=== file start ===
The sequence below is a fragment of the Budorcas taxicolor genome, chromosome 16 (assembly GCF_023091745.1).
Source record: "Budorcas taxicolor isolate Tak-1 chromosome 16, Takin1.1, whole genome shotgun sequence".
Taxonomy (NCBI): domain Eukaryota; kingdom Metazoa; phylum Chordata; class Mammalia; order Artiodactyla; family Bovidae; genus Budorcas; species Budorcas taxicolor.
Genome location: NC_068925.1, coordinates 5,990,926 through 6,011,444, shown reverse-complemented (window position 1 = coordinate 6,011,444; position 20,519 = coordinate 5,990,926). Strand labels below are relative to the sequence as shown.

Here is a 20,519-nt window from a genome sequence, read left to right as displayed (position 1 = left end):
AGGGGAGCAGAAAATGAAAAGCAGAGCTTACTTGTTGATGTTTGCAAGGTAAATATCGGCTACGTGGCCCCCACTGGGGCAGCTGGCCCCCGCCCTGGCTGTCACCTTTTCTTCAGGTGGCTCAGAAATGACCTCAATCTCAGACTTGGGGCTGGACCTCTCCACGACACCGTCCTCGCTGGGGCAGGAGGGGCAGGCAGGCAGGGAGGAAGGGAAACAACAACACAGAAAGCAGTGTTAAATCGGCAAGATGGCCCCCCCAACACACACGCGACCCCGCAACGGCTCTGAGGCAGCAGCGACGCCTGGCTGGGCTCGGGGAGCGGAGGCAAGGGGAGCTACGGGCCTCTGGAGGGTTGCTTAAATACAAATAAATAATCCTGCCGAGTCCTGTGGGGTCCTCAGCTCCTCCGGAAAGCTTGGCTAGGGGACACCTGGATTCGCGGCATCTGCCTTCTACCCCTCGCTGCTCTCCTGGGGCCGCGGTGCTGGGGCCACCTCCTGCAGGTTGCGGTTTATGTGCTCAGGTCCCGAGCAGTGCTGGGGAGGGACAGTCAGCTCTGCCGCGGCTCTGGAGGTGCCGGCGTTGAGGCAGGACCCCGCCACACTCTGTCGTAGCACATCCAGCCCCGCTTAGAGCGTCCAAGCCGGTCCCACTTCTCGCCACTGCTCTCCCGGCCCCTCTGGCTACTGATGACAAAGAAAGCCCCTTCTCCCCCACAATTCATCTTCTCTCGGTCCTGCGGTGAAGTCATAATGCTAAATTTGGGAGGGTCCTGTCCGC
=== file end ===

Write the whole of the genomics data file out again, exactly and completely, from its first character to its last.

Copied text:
The sequence below is a fragment of the Budorcas taxicolor genome, chromosome 16 (assembly GCF_023091745.1).
Source record: "Budorcas taxicolor isolate Tak-1 chromosome 16, Takin1.1, whole genome shotgun sequence".
Taxonomy (NCBI): domain Eukaryota; kingdom Metazoa; phylum Chordata; class Mammalia; order Artiodactyla; family Bovidae; genus Budorcas; species Budorcas taxicolor.
Genome location: NC_068925.1, coordinates 5,990,926 through 6,011,444, shown reverse-complemented (window position 1 = coordinate 6,011,444; position 20,519 = coordinate 5,990,926). Strand labels below are relative to the sequence as shown.

Here is a 20,519-nt window from a genome sequence, read left to right as displayed (position 1 = left end):
AGGGGAGCAGAAAATGAAAAGCAGAGCTTACTTGTTGATGTTTGCAAGGTAAATATCGGCTACGTGGCCCCCACTGGGGCAGCTGGCCCCCGCCCTGGCTGTCACCTTTTCTTCAGGTGGCTCAGAAATGACCTCAATCTCAGACTTGGGGCTGGACCTCTCCACGACACCGTCCTCGCTGGGGCAGGAGGGGCAGGCAGGCAGGGAGGAAGGGAAACAACAACACAGAAAGCAGTGTTAAATCGGCAAGATGGCCCCCCCAACACACACGCGACCCCGCAACGGCTCTGAGGCAGCAGCGACGCCTGGCTGGGCTCGGGGAGCGGAGGCAAGGGGAGCTACGGGCCTCTGGAGGGTTGCTTAAATACAAATAAATAATCCTGCCGAGTCCTGTGGGGTCCTCAGCTCCTCCGGAAAGCTTGGCTAGGGGACACCTGGATTCGCGGCATCTGCCTTCTACCCCTCGCTGCTCTCCTGGGGCCGCGGTGCTGGGGCCACCTCCTGCAGGTTGCGGTTTATGTGCTCAGGTCCCGAGCAGTGCTGGGGAGGGACAGTCAGCTCTGCCGCGGCTCTGGAGGTGCCGGCGTTGAGGCAGGACCCCGCCACACTCTGTCGTAGCACATCCAGCCCCGCTTAGAGCGTCCAAGCCGGTCCCACTTCTCGCCACTGCTCTCCCGGCCCCTCTGGCTACTGATGACAAAGAAAGCCCCTTCTCCCCCACAATTCATCTTCTCTCGGTCCTGCGGTGAAGTCATAATGCTAAATTTGGGAGGGTCCTGTCCGC